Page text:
Jacksonville’s Unique Place in Black History

During this Black History Month of 2024, the Brentwood branch of the Jacksonville Public Library is displaying a traveling poster exhibition titled “A Place for All People,” provided by the Smithsonian Institution. This poster series is an invitation to Americans to visit the newest of the Smithsonian’s museums, the National Museum of African American History and Culture, in Washington, D.C. The title of the poster exhibit evokes the theme of the new museum, that it is a space for learning for everyone. It also suggests the basic idea of the United States as a place for all people.

Bringing this exhibition to Jacksonville has been the work of an extraordinary volunteer organization, the Friends of the Brentwood Library. A diverse group animated by the indomitable Ms. Sharon Coon devotes itself to supporting one of the small, vital gems of this City’s public library system. The Brentwood branch is housed in the former Brentwood Theatre, designed in the “Art Moderne” style by the prolific Jacksonville architect Roy Benjamin,

who also designed the Florida Theater and many other movie houses statewide. Seating 540 viewers before a single screen, the Brentwood Theatre opened in 1941, at 3725 North Pearl Street. It operated until approximately 1956, then in 1961 was adapted by the City of Jacksonville to a new purpose as a neighborhood public library. Today it is instantly recognizable from the street with its streamlined theater-style marquee and deserves a visit even if for no reason other than its success as an adaptive reuse of an historic commercial building.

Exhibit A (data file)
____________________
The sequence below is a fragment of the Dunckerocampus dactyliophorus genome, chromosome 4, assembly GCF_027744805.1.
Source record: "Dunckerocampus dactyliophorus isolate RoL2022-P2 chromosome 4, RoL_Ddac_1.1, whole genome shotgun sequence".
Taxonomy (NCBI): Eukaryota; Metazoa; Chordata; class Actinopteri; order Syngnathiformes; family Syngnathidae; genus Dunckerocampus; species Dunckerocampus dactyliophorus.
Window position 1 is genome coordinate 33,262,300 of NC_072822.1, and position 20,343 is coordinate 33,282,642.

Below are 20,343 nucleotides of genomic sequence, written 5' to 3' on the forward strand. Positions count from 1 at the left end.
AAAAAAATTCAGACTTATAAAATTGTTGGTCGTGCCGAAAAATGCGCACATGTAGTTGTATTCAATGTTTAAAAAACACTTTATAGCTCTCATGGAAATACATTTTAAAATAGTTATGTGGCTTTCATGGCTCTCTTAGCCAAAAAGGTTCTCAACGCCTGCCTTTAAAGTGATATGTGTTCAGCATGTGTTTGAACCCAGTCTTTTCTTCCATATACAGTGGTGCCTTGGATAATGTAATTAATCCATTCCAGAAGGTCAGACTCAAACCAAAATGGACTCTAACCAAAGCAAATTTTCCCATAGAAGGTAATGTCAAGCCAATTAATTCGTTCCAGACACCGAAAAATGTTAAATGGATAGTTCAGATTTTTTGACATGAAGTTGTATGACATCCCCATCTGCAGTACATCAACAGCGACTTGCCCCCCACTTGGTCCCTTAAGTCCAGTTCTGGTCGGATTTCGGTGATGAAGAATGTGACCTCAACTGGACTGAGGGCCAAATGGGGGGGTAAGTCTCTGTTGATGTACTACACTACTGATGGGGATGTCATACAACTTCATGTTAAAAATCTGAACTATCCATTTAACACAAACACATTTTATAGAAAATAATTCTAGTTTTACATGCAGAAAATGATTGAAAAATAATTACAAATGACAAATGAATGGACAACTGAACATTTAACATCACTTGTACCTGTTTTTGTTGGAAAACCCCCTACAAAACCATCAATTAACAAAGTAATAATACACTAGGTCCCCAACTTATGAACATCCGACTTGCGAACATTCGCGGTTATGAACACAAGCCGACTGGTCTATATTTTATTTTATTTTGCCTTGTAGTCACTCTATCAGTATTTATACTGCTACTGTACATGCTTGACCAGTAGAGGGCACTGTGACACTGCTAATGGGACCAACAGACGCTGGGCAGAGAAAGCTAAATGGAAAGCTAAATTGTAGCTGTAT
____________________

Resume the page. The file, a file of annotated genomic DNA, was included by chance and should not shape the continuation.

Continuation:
The Brentwood branch is one of 21 distinctive public libraries serving all of Jacksonville. The exhibit ongoing at Brentwood this month, “A Place for All People,” might also serve as the motto for this and Jacksonville’s other public libraries. The resources and activities of Jacksonville’s Public Library System are about far more than books, and the Smithsonian poster display is just one example of how our libraries connect citizens to each other in their neighborhoods, and connect us to the world beyond Jacksonville.

The exhibit is on display during Black History Month at the Brentwood branch library, and its implicit invitation to visit the Smithsonian’s Museum of African American History and Culture, are reminders of Jacksonville’s unique place in American Black history. Two of the most noted figures in 20th century American life were Black men from Jacksonville. James Weldon Johnson, a native of this city, was an author, educator, civil rights leader and perhaps best known as the lyricist of the hymn “Lift Ev’ry Voice and Sing.” A. Philip Randolph grew up in Jacksonville from the age of 2 until he left at 22, after which he became the single most important civil rights leader in the United States. Their names are recognizable far beyond the boundaries of the city where they experienced their most formative years. Learning their stories, we hope, leads Jacksonville’s children in the 21st century, who are in their own formative years, to be thoughtful about their future in the city of their youth and in the world beyond.
Alan J. Bliss, Ph.D.
CEO, Jacksonville History Center / Jacksonville Historical Society